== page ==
Online shopping and level of savings reach record levels in Ireland, amid lockdown

Online sales in Ireland for April represented 15.5% of the total turnover for all businesses. Tim Goode/PA Wire

The level of savings by households in Ireland jumped by a record €3bn in April as consumers in lockdown were unable to spend.

Figures from the Central Bank show that deposits from Irish resident households saw the largest increase in since they began recording the figures in 2003.

The data coincides with figures released today by the Central Statistics Office (CSO) which confirm that the volume of retail sales decreased by 35.4% last month when compared to March.

The lockdown also meant that online sales represented 15.5% of the total turnover for all businesses, the highest online share since the collection of this breakdown began in 2018.

The proportion of clothing, footwear and textiles sold online increased almost eightfold compared to March with 81% of all sales taking place online.

The Central Bank said households across the country lodged €9.7bn more than they withdrew representing a growth rate of 9.1% over the year.

Deposits from non-financial corporations also increased, by €1.2bn which the Central Bank said may highlight an increased focus on cash management by companies given the current economic environment.

With the vast majority of retail outlets closed for the month of April, the CSO recorded the largest monthly decrease in spending since January 2009 when sales fell by 16.8%. The fall in retail sales had already begun in March with a 12.5% drop.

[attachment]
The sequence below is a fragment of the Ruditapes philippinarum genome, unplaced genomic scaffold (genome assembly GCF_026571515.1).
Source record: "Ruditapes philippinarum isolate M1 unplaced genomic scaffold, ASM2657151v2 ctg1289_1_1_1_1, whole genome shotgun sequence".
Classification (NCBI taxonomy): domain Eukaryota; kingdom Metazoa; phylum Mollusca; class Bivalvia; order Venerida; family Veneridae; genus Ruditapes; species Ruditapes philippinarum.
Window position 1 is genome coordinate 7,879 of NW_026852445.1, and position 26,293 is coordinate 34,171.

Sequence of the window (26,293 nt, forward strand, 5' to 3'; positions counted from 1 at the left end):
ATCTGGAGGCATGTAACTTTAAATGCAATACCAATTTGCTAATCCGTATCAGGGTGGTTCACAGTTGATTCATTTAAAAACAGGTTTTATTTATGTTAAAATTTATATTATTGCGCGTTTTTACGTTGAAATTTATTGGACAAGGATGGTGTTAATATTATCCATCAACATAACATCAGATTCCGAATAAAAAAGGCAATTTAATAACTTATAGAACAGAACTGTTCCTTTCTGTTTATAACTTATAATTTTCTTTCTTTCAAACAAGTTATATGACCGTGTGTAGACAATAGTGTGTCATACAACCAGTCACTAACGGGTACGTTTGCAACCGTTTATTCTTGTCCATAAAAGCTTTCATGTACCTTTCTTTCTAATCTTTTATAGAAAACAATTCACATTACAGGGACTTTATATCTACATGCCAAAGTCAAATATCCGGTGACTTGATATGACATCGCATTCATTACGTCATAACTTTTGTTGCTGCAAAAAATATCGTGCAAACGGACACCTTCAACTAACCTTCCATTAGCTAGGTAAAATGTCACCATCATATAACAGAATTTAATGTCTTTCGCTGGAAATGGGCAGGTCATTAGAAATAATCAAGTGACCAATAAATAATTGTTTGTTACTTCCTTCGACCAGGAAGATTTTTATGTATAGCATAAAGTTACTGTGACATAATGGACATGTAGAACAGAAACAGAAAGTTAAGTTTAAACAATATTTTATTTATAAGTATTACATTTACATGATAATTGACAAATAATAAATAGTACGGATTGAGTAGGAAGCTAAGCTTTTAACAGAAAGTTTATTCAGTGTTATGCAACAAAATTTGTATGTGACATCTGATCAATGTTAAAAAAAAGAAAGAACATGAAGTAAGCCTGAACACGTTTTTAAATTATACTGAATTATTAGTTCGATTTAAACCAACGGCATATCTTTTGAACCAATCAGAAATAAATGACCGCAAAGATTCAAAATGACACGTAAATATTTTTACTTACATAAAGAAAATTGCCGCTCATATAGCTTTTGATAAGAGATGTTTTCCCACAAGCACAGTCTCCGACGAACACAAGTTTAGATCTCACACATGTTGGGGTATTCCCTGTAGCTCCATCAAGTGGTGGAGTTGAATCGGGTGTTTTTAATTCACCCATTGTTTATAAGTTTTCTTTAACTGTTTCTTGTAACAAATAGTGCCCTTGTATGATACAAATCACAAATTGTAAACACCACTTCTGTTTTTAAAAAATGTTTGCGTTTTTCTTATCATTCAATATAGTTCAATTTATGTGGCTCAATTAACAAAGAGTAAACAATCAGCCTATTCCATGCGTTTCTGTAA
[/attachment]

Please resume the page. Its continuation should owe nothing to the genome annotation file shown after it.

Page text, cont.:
Bars and pubs, furniture and lighting, clothing and footwear and the motor trade all saw drops of more than 70%. Department stores, hardware stores and books, stationery and newspapers all saw falls of more than 50%.

The only sectors to show a volume increase in sales between March and April were supermarkets and outlets selling food, beverages and tobacco.

With a lack of consumer spending and an increase in saving the retail sector is hoping there will be pent up demand from shoppers once retailers are allowed reopen.

The latest Consumer Market Monitor report, published by the UCD Michael Smurfit Graduate Business School and the Marketing Institute of Ireland, said some of this lost spending may have been deferred and may come back later in the year.

"There is discussion in some quarters about the effect of pent-up demand and whether this may give a noticeable sales bounce across various sectors in the latter part of the year. This would be welcome if it happens but is unlikely to be enough to make up for almost a whole year of lost sales."

Retail Excellence, which supports 2,000 retailers across the country, has been in communication with retailers and retail associations across the globe and said Ireland can expect to enter two phases.

The first will be a pent up demand phase where consumers will demonstrate demand in certain product categories but will shop very functionally and cautiously off a pre-decided shopping list. This will be followed by a return to consumer hibernation due to health and safety and financial prudence concerns. "Overall retail revenues will fall between -15% and -40%," Retail Excellence Ireland said.

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